10 January 2002
10 January 2002
Cincinnati Machine reports that orders for its Composites Manufacturing Systems are at an all-time high.
Exceeding projected sales figures in 2001 for the high-tech machines, the company attributes this surge in orders to the fact that new commercial and military aircraft, space launches and munitions contain a higher percentage of composite components. Composite components replace aluminum and other metal parts by providing added strength, reduced assembly times and, most importantly, less weight to the structure. Cincinnati Machine was the first company to manufacture a production-ready system for the automated lay-up of composite fiber material and continues to be a key partner to aerospace manufacturers in all sectors requiring the advanced equipment.
""This has been a stellar year for our Composites business,"" said Chip Storie, Cincinnati Machine's vice president of marketing, ""and all indicators point to another healthy year in 2002. Typically, large aerospace programs have a long gestation period, and we're just beginning to see many of the programs we've been involved with since their onset come to term.""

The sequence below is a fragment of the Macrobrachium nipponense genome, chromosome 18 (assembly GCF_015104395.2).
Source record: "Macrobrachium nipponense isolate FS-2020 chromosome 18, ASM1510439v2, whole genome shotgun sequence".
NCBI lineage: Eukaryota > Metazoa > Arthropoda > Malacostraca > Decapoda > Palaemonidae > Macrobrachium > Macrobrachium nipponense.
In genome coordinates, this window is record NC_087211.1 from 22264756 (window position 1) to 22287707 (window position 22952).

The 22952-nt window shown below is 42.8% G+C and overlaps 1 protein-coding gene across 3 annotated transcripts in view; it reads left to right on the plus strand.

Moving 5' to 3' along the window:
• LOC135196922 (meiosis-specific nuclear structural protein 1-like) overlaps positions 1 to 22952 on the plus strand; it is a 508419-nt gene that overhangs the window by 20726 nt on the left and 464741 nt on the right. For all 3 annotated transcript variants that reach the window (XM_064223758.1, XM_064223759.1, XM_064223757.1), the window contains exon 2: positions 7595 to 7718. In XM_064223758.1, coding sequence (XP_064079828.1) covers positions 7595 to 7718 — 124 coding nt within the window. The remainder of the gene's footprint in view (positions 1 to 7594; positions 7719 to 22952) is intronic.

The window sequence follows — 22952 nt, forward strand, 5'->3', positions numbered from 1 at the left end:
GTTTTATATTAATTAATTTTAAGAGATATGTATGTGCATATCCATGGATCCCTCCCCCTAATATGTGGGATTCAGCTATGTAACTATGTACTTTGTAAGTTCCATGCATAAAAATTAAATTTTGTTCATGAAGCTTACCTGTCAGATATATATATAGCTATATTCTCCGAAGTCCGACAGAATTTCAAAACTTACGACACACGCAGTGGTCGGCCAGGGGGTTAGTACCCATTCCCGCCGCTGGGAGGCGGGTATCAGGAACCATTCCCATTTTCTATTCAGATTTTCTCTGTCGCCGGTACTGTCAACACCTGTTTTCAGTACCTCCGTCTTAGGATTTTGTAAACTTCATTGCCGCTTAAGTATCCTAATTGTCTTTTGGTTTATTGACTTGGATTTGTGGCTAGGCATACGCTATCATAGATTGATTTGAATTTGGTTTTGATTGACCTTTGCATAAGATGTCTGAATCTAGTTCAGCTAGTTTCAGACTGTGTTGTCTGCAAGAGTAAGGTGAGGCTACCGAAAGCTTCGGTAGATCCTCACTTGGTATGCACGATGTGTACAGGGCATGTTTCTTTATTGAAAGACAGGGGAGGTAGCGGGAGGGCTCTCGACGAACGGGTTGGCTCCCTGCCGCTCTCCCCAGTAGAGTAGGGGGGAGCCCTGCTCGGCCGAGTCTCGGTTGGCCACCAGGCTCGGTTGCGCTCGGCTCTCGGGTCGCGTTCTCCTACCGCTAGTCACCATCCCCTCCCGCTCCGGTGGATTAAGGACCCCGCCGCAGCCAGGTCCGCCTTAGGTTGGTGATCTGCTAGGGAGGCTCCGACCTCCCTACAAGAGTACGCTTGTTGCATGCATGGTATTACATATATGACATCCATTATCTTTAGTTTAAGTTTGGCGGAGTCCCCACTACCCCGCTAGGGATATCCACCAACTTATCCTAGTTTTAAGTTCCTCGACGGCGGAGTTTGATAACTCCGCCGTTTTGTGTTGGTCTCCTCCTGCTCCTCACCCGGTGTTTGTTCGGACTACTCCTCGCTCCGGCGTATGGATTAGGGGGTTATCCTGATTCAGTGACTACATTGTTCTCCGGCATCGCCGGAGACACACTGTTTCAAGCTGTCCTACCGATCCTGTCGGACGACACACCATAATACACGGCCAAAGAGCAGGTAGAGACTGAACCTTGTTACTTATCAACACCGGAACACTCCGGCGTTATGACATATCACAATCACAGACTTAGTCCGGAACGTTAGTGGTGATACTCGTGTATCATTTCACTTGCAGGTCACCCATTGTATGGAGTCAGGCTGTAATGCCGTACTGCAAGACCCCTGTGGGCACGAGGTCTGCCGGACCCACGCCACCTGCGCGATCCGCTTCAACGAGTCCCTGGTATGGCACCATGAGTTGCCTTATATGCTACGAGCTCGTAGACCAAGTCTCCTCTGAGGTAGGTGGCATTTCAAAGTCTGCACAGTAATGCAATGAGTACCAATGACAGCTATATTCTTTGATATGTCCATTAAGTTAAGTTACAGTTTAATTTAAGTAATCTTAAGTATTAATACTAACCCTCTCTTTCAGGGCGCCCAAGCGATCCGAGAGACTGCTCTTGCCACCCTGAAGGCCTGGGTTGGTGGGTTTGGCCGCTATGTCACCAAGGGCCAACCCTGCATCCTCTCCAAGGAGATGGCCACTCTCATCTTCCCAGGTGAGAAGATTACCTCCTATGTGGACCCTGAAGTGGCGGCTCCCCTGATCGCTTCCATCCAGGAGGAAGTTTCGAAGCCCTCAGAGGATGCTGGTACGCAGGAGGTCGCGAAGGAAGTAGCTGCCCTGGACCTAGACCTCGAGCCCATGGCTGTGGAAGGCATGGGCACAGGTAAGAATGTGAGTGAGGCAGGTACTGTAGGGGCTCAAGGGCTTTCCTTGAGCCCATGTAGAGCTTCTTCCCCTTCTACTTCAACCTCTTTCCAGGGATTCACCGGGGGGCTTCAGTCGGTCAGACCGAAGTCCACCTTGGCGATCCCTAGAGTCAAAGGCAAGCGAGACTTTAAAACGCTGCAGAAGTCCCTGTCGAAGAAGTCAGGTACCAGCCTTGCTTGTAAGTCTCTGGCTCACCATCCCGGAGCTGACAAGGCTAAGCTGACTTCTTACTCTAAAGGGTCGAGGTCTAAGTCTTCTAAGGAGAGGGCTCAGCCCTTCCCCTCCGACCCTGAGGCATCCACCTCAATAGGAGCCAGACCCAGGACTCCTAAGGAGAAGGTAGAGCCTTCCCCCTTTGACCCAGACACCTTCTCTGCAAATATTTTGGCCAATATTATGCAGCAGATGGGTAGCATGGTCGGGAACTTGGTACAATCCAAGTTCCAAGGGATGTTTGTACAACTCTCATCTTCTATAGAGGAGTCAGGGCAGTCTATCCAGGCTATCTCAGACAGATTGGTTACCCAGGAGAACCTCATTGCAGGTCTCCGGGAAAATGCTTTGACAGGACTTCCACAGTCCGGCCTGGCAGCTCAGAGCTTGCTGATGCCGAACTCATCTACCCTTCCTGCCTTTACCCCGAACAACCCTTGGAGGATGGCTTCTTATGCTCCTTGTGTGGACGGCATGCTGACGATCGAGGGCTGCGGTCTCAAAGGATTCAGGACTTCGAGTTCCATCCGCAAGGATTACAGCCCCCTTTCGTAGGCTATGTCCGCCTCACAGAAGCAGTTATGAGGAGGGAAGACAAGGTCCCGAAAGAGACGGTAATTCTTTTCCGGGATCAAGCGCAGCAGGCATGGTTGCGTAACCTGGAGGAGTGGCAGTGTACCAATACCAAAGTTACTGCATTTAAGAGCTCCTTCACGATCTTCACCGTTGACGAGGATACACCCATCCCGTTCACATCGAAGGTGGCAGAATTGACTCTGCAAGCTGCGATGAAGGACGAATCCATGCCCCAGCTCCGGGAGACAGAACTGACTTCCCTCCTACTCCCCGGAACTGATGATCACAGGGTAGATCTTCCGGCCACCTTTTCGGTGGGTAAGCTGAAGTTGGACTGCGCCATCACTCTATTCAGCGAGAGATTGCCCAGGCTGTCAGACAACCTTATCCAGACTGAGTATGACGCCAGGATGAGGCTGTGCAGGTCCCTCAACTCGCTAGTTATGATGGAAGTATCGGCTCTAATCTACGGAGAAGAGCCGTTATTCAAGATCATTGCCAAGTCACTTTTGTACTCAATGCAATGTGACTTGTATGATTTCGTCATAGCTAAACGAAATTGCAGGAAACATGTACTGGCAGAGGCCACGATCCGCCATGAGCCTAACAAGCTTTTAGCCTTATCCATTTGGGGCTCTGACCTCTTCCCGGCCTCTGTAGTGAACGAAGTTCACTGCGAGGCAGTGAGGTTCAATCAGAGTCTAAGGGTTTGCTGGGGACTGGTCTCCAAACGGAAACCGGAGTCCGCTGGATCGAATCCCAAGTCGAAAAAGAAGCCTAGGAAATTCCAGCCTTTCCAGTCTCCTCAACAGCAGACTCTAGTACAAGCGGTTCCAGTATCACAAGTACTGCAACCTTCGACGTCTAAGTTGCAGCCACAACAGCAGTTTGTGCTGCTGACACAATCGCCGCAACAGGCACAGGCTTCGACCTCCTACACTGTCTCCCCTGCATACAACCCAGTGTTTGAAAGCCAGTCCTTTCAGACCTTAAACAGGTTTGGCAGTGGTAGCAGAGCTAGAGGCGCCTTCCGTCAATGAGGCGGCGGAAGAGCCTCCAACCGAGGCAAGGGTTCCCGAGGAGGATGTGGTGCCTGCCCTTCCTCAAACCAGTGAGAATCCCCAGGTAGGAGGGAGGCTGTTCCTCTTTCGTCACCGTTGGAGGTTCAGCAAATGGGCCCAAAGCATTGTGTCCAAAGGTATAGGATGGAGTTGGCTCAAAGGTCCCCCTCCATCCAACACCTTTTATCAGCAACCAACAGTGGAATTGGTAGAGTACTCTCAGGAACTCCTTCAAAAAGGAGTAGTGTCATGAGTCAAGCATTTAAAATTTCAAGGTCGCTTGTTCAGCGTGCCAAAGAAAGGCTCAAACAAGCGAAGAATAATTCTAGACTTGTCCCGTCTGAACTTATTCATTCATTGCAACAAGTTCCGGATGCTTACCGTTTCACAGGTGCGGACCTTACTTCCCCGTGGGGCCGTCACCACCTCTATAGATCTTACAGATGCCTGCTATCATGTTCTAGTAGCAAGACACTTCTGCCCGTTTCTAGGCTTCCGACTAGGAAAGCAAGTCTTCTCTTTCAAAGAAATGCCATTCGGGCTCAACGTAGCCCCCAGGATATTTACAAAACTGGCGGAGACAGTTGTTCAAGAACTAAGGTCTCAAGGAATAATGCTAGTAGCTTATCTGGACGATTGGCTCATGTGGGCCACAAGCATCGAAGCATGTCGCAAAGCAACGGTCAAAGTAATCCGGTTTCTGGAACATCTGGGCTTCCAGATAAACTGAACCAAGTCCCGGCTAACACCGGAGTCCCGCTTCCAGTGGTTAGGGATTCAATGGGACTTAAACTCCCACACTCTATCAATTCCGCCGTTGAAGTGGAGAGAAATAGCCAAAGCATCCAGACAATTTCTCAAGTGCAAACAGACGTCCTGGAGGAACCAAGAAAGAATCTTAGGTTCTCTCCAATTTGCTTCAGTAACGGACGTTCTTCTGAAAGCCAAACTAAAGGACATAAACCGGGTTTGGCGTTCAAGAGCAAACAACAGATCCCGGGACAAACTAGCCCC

New Zealand company Revolution Fibres is tripling nanofibre production to meet increased international demand from a range of industries, from cosmetics manufacturers through to Formula One teams.
US company Web Industries has opened its first European sales office in Hamburg, Germany.
Airborne Aerospace has been awarded a contract by Airbus Defence and Space Netherlands to manufacture 48 substrate panels for the solar arrays of 12 new Galileo FOC satellites.